Since I've started taking WheelTrans to work on a regular schedule I get in quite early in the morning. I'm thankful of having a key to the office as now I'm often the first to arrive. I like mornings, I like quiet. I like the fact that I can catch up on phone messages and answer all my emails, long before 9 hits. As I know my energy is morning energy so I use it while I have it. My afternoons tend to be full of 'old man' energy and while it allows for delightful naps, it's not much good for decision making.
So, recently, I was in my office focussed solidly on the computer when I noticed movement out of the corner of my eye. The source of the distraction was a woman with a disability, bundled up in winter coats and gloves, wandering around waiting for someone. I've seen her almost every day at the office. Her father drops her off and she marches straight into the office and into her routines. She's not the smiley sort. She's not the chatty sort. But even so, I always greet her with a cheery 'good morning' and she greets me with a chilly level stare.
I'm no longer shallow enough to be put off by appearances. I know that social skills are difficult for some. I know that some other's rigourously follow other social rules, like, never talk to strangers. It's costs me nothing to give a morning greeting. It costs me less than nothing to be pleased with just a glance as acknowledgment.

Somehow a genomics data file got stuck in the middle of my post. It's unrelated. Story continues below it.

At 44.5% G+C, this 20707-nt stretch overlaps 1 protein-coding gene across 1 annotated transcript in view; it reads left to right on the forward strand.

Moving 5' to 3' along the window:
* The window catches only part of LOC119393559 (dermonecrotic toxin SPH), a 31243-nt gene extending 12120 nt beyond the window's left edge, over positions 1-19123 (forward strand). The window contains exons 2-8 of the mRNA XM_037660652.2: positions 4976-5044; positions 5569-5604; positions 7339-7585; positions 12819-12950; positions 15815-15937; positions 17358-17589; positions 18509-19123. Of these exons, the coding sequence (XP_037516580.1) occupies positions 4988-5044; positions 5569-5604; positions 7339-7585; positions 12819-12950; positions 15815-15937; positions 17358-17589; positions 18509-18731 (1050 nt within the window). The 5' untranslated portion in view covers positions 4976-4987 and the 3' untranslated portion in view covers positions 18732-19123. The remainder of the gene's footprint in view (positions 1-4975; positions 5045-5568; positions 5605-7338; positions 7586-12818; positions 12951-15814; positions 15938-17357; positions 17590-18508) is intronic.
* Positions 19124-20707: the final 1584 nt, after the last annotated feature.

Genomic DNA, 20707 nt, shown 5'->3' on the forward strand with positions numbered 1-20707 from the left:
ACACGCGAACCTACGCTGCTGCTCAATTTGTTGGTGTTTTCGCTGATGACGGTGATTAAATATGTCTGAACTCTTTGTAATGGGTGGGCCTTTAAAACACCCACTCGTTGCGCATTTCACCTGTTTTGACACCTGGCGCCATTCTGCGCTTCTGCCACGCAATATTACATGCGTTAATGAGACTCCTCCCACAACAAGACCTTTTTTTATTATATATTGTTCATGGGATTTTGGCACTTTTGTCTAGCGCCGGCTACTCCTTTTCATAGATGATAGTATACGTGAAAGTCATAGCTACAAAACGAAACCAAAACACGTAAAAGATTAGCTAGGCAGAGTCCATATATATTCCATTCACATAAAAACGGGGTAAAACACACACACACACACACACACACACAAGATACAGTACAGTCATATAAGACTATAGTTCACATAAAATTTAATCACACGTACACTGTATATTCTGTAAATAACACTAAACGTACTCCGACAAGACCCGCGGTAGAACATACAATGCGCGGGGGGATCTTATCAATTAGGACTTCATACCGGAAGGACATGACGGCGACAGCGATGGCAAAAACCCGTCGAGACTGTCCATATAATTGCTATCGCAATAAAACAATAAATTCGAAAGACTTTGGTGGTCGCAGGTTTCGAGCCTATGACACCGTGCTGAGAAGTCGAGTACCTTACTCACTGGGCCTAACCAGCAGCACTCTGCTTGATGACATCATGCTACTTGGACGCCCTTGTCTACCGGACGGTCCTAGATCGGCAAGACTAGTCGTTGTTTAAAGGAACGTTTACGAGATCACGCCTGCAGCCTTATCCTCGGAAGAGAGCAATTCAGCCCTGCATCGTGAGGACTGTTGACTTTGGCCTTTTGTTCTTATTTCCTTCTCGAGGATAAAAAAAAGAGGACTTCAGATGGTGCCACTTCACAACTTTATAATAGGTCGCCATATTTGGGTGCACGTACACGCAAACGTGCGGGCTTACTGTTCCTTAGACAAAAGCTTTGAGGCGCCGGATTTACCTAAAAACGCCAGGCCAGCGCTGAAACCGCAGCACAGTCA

So, focussed as I was, when I noticed her and did my usual greeting, I went back to what I was doing. Then suddenly I heard a voice, "I think I'll just sit here." I turned from my computer and saw that she had sat down at a chair in front of my desk and was smiling at me. In truth it looked more like 'baring the teeth' but I'm sure it was a smile. I glanced back at what I was doing and then pulled my attention firmly away from the computer. THIS is what I'm here for.
"That looks to be a fine place to sit," I said. And we were off. She talked. I hadn't heard more than a word or two from her over all the time I've known her. She talked about her family, she talked about her desire to travel, she talked about what she did around the home. She let me know that she knew about safety and told me that when she stayed home alone she never answered the door, and never picked up a ringing phone. She intended to stay safe." It was quite a conversation, but suddenly it was over. She looked down the hallway and saw someone, she got up without a glance back and left.
One of my co-workers stuck her head in my office and said, 'What magic did you work? I've never heard her talk before.'
Patience and persistance, maybe.